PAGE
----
This process starts the decomposition of the victim. Then they fold their stomachs and swallow their prey.

3. Garden Snail, 1.3 cm per second

Garden Snail
Garden Snail | Image Credit – Gardening Know How
Scientific NameCornu aspersum
Size / weightA few cm to 12 inches/ 25 to 45 gm
Speed 1.3 cm per second
Found inThe Mediterranean, western Europe, and parts of northern Africa

It is not surprising that the simple garden snail, familiar to most of us, has the status of the slowest moving animal in the world. 

The maximum speed reaches 1.3 centimeters per second (78 cm per minute or 47 meters per hour). It means that it will take her 21 hours to cover a kilometer of track. 

But this has not prevented them from reaching every place in the Mediterranean and temperate climates and from having existed continuously for more than 550 million years.

Recent studies have shown an exciting fact: snails need mucus to grip when moving on a vertical surface. 

Snails do not use slime when moving horizontally; they bend and straighten individual leg parts, like caterpillars. 

The snails lift a specific part of the leg off the ground, through which a muscle wave passes at this moment, thereby reducing friction. 

This movement allows the snails to move forward without using mucus.

The garden snail is hermaphroditic: it has both female and male organs. However, it needs another snail to fertilize.

They live in humid Mediterranean areas and like to winter for years. Although they live in gardens, they do not like sunlight very much and enjoy the excellent shade.

4. Three-Toed Sloth, 3 cm per second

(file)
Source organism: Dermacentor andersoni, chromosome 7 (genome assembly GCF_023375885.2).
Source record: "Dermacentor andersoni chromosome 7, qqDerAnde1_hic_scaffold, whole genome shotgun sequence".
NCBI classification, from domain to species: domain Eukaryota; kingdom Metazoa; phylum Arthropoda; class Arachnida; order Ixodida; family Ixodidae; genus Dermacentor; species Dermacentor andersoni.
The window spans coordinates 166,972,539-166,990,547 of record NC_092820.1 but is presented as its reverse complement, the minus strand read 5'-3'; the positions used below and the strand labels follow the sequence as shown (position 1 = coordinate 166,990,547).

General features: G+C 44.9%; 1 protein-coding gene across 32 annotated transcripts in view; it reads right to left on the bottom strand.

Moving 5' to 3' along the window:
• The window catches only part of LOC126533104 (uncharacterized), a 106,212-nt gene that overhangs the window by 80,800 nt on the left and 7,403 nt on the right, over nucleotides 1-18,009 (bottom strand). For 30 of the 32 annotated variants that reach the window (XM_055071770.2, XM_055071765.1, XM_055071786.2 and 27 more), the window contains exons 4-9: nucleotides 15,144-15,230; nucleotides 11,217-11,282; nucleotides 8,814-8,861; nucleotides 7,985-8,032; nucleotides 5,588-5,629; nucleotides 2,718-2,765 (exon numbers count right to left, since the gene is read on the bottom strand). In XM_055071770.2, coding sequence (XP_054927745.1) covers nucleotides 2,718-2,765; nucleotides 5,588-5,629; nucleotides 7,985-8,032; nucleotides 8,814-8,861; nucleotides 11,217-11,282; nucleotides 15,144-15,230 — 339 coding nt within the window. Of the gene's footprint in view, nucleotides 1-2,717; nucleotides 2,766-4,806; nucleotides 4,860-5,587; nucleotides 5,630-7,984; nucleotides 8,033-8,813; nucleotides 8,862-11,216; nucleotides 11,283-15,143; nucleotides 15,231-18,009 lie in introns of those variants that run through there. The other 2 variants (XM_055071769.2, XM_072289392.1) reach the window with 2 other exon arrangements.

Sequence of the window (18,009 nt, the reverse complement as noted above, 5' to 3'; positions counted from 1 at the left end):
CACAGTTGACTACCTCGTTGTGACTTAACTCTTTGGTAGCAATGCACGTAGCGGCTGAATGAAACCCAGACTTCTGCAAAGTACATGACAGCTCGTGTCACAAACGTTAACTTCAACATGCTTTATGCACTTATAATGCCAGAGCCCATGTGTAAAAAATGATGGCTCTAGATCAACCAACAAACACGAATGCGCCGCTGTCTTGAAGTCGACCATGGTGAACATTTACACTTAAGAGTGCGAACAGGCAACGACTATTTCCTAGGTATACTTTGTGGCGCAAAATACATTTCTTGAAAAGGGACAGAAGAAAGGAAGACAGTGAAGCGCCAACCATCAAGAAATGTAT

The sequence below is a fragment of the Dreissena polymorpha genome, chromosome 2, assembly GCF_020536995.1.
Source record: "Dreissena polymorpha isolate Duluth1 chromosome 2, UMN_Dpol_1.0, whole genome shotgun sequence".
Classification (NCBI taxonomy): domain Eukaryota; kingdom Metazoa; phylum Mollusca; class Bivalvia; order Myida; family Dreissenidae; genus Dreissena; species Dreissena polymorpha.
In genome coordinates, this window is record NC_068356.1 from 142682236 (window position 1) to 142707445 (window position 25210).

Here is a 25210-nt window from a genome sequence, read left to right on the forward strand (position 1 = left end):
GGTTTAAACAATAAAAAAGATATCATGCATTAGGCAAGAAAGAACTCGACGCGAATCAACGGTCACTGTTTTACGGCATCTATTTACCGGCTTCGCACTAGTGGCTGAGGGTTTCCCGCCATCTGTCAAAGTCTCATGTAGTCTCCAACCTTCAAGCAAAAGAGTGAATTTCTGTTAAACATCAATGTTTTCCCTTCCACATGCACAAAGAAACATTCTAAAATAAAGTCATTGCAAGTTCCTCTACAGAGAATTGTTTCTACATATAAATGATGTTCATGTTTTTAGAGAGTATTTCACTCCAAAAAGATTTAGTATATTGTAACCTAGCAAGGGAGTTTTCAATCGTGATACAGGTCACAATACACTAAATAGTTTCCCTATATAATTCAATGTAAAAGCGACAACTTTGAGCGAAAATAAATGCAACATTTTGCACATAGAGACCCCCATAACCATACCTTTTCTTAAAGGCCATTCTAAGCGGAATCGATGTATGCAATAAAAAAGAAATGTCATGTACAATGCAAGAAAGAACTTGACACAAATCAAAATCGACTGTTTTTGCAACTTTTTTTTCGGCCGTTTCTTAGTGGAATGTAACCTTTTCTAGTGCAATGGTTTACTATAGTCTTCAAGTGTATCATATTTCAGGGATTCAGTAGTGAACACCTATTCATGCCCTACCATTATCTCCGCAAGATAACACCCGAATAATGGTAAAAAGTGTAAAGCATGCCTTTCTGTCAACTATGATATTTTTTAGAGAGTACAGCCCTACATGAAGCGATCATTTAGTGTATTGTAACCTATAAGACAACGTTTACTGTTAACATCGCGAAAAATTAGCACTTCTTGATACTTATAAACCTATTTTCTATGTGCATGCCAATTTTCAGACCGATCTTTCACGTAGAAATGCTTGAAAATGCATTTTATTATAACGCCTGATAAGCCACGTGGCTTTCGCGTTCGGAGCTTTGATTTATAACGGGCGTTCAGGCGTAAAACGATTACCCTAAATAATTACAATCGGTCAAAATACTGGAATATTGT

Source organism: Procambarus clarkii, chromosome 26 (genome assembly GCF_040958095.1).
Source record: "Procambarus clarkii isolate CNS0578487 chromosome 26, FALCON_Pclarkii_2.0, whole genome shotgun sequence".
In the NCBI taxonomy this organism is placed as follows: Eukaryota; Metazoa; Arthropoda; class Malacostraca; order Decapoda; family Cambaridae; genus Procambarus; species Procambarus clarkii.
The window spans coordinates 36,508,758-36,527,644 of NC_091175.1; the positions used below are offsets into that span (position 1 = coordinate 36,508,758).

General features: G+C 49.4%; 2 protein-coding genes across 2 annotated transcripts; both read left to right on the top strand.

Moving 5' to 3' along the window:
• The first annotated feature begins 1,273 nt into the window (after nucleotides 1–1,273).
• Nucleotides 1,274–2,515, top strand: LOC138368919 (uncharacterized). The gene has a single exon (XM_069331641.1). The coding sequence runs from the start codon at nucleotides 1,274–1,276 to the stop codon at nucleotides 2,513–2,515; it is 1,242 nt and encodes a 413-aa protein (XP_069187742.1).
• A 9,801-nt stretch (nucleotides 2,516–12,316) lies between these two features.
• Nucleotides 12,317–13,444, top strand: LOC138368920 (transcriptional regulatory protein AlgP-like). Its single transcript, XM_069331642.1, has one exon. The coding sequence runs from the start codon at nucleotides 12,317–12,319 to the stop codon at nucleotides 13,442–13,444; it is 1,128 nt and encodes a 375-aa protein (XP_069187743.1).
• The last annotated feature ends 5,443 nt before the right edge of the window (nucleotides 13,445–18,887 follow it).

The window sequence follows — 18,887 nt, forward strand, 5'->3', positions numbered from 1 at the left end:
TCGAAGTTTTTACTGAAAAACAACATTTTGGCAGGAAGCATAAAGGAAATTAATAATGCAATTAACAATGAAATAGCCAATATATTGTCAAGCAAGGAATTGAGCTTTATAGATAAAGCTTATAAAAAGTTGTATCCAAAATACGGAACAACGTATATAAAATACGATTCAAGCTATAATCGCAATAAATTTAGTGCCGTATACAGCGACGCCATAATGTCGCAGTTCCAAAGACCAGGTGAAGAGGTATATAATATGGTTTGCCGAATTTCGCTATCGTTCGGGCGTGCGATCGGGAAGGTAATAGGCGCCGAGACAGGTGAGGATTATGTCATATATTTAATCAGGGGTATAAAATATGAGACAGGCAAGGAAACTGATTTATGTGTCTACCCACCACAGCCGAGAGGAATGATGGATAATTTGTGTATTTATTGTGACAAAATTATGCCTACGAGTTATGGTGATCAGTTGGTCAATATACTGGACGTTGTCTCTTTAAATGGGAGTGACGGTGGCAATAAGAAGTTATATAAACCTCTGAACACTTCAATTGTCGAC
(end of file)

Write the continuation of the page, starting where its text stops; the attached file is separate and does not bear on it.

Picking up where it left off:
Three-Toed Sloth
Three toed sloth | Image Credit – The maine campus
Scientific NameBradypus
Size / weight58-68 cm/ 3.5-4.5 kg
Speed 6.6 cm per second
Found inLowland tropical forests of South and Central America

The three-toed sloth is a tree-dwelling mammal in South and Central America. The genus includes four species. 

Three-toed sloths have earned such a name for themselves due to lethargy and slowness. However, this is not laziness but the need to save energy. 

Feeding on low-calorie leaves, they prefer to move only as a last resort. 

They sleep 15 hours a day, but even while awake, they prefer to maintain a state of rest, and if they move, then very slowly, with an average speed of 6.6 cm per second.

Sloths cannot move on the ground, relying on their paws, so they cling to the surface with their claws and pull up the body, literally crawling on their belly. 

Descending to the ground as needed, the sloth does not waste time and effort on the usual descent along the trunk but releases the branch and falls, curled up in a ball. 

They are so unhurried that they do not attempt to escape even in case of danger. 

They are saved only by their nocturnal lifestyle, as well as their excellent ability to heal severe wounds quickly, and are not susceptible to many poisons. 

All sloths have three toes on their hind legs, which end in long, curved claws. In addition, there are three toes on the front paws of these animals. 

Sloths’ fur is hard and long; due to evolutionary processes, its fur is directed to the ridge and not to the belly, like in other mammals. 

The tail is short or absent altogether. The head is rounded, the ears are small. 

The teeth of sloths are only premolar and indigenous; they grow all their lives. The neck is very mobile – sloths can turn their head 270°. 

Many sloths have microscopic algae on their skins that have a green-blue tint. 

They transfer it to the sloth’s fur, allowing them to merge with the foliage. 

In addition, moth butterflies and their eggs are found in the hairline of these animals.

Sloths have a powerful sense of smell, while other sense organs are less developed due to the underdevelopment of the brain.

5. Greenland Shark, 41.66 cm per second 

Greenland Shark
Greenland Shark | Image credit – Dive magazine
Scientific NameSomniosus microcephalus
Size / weight6.4 m/ 1000 kg
Speed 41.66 cm per second
Found inArctic and sub-arctic waters

Sharks live even in the coldest waters, but the colder the water temperature, the less rapid they become. 

It is evidenced by the Greenland polar sharks (Somniosus microcephalus).